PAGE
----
The FBI’s exoneration of Hillary Clinton for criminal wrongdoing in the email controversy clears a big legal hurdle for her presidential campaign, but the former secretary of State does not emerge from this incident smelling like the proverbial rose. The finding that she and her aides were “extremely careless” in handling classified information amounts to a harsh and deserved rebuke of her electronic communication practices as head of the State Department.
An indictment would have suggested intent to send or receive classified information on a non-government server. This outcome was always doubtful. But if her conduct did not meet the criminal standard, it was certainly not acceptable.
The candidate and her campaign have insisted that the email scandal was cooked up by political opponents as a diversion designed to embarrass her and divert the public from more significant issues. A mountain out of a molehill, they said. A witch-hunt driven by hostile media.
The FBI begs to differ. A blistering statement read before TV cameras by FBI Director James B. Comey not only shredded the notion that everything was by-the-book, but also took apart the story that the Clinton camp had carefully crafted to explain their actions.
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Mrs. Clinton said she used a personal server for the convenience of having a single computer for all messages. The FBI found, however, that she used multiple email devices during that time. She did send and receive classified messages, and they may have been hacked by hostile outsiders, contrary to the Clinton narrative. Some emails not turned over to investigators on the ground that they were personal contained information linked to her job.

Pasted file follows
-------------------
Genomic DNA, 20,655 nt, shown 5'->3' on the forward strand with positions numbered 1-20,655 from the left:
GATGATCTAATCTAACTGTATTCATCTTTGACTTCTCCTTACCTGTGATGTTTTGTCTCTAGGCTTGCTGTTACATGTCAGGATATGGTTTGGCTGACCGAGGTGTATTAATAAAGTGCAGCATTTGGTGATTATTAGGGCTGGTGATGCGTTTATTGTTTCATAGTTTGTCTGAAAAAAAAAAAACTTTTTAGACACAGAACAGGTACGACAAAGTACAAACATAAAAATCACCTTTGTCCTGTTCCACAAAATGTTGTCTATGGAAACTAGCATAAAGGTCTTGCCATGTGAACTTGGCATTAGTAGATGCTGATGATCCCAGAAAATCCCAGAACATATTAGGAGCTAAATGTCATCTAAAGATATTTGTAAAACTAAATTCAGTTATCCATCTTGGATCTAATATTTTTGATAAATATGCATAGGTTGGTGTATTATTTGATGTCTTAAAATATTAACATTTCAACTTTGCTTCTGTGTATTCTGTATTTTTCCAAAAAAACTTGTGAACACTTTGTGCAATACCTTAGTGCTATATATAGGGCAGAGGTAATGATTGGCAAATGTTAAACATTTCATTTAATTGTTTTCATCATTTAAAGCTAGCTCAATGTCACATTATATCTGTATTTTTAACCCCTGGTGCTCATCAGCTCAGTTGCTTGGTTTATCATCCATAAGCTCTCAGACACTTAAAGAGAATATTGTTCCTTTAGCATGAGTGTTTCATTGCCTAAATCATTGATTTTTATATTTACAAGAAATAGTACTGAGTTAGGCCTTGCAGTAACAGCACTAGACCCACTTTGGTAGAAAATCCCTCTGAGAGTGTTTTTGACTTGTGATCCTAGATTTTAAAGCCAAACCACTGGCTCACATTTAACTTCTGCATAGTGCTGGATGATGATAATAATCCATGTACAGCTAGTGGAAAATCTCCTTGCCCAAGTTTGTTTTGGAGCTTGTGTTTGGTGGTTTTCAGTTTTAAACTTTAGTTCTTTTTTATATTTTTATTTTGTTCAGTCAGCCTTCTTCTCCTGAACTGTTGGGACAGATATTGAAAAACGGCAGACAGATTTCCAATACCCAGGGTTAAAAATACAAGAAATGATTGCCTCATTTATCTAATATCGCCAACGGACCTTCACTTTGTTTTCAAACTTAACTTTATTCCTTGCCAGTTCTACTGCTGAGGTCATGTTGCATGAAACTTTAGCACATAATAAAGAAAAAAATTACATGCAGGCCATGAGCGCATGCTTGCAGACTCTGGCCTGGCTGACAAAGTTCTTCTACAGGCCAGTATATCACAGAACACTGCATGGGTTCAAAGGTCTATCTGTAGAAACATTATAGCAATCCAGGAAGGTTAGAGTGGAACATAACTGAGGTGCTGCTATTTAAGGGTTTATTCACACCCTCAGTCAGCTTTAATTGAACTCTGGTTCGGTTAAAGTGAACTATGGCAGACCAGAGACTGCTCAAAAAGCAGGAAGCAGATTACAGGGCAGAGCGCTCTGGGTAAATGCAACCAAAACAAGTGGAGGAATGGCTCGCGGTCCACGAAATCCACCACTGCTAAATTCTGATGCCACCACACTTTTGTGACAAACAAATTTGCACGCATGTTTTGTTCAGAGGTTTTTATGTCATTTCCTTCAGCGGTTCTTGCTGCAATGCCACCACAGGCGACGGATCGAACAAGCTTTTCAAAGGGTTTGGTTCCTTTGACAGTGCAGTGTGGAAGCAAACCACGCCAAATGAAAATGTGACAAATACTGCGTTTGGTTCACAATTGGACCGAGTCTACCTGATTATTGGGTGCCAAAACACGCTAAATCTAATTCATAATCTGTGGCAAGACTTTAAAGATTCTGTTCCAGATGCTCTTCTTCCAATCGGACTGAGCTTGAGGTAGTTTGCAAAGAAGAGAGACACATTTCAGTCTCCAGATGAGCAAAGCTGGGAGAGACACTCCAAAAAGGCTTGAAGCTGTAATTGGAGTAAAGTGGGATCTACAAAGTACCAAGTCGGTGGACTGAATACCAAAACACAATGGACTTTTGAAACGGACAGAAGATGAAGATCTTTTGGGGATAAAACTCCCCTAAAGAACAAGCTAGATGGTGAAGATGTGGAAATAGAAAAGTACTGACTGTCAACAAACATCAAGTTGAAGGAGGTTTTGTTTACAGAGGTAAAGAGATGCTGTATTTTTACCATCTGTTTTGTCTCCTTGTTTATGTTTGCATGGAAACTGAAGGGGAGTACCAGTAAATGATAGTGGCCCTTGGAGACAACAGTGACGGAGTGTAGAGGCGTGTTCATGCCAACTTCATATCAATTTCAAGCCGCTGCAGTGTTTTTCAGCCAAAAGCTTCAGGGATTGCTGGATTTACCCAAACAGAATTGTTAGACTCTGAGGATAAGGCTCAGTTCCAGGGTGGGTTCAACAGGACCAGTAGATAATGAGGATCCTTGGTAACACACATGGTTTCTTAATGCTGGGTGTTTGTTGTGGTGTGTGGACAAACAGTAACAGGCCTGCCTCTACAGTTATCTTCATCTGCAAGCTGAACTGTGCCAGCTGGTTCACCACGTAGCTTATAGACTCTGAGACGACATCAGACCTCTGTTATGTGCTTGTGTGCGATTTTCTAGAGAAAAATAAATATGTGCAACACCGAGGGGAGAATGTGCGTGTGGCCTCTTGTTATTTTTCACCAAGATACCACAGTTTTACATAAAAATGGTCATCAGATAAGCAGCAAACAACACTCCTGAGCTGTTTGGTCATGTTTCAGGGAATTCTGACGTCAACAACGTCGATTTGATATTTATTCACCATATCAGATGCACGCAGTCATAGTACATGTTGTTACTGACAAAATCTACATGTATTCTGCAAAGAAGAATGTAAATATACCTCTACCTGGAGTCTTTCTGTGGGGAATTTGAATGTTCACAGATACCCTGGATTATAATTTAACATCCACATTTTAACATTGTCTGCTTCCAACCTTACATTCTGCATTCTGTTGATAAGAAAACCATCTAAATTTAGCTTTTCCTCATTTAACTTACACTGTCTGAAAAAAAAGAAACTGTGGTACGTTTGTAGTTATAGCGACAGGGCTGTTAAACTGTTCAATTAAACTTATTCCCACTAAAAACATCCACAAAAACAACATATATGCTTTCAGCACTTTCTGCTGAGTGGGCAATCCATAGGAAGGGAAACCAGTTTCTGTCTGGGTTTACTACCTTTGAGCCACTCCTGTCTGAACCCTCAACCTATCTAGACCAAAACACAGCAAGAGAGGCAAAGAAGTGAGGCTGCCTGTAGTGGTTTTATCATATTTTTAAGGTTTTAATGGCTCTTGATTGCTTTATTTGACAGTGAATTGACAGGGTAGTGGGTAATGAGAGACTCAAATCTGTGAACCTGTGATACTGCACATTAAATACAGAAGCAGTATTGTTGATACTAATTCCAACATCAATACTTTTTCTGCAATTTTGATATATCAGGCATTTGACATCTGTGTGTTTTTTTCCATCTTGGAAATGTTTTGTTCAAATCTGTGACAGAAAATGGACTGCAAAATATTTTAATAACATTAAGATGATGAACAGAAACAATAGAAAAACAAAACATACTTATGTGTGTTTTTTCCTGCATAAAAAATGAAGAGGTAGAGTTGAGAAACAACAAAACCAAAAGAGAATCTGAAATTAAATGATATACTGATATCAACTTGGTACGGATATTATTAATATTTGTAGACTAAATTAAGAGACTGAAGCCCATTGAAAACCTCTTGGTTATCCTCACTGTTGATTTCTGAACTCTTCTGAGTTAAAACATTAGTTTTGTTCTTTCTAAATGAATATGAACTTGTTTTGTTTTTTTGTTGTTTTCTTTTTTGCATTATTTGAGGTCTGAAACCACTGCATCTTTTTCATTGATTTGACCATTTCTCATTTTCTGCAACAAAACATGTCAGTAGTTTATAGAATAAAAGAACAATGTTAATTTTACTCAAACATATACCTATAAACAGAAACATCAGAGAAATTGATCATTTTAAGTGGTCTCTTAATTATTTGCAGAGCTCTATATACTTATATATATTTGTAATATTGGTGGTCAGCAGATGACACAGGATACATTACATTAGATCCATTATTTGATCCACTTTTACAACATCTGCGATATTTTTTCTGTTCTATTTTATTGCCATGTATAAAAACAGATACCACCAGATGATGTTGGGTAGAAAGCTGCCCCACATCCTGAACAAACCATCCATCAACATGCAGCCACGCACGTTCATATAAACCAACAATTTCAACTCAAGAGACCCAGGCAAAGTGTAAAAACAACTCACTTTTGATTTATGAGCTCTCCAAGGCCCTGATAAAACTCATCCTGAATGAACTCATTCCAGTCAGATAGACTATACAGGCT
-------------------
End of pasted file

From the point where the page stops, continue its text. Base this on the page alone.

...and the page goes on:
The political fallout will further tarnish the Clinton campaign.
An indictment would have been worse, but this does nothing to erase the doubts surrounding Mrs. Clinton (and former President Bill Clinton) regarding their trustworthiness and the notion that neither one feels bound by the rules. Surely she should have known better, just as the former president should have known better than to corner Attorney Gen. Loretta Lynch for a private meeting on her airplane last week when his wife was under FBI investigation.
The meeting, like the use of a private server by Mrs. Clinton as secretary of State, looks bad, and perception shapes public opinion. This is a pattern with the Clintons. When things are going well, they seem to go out of their way to create a needless controversy.
Their opponents seize on these failures to magnify their importance and hint of dark motives behind whatever the Clintons do, but that’s the nature of politics. If Mr. and Mrs. Clinton give opponents ammunition, their opponents will use it against them.
Their behavior stands in marked contrast to the record of the no-drama-Obama administration. It has been largely devoid of major political scandals a la Monica Lewinsky or false narratives concocted to justify overseas wars. On that score, Mr. Obama’s record is enviable.
If Mrs. Clinton wants to help herself, she can start by accepting that her own myopia when it comes to a perceived indifference to conventional rules contributes to the public’s skepticism over her character. She still hasn’t held a news conference in more than six months, which further adds to doubts about the lack of transparency in a possible Clinton White House.
This week, she won a big legal battle, but she is losing in the court of public opinion.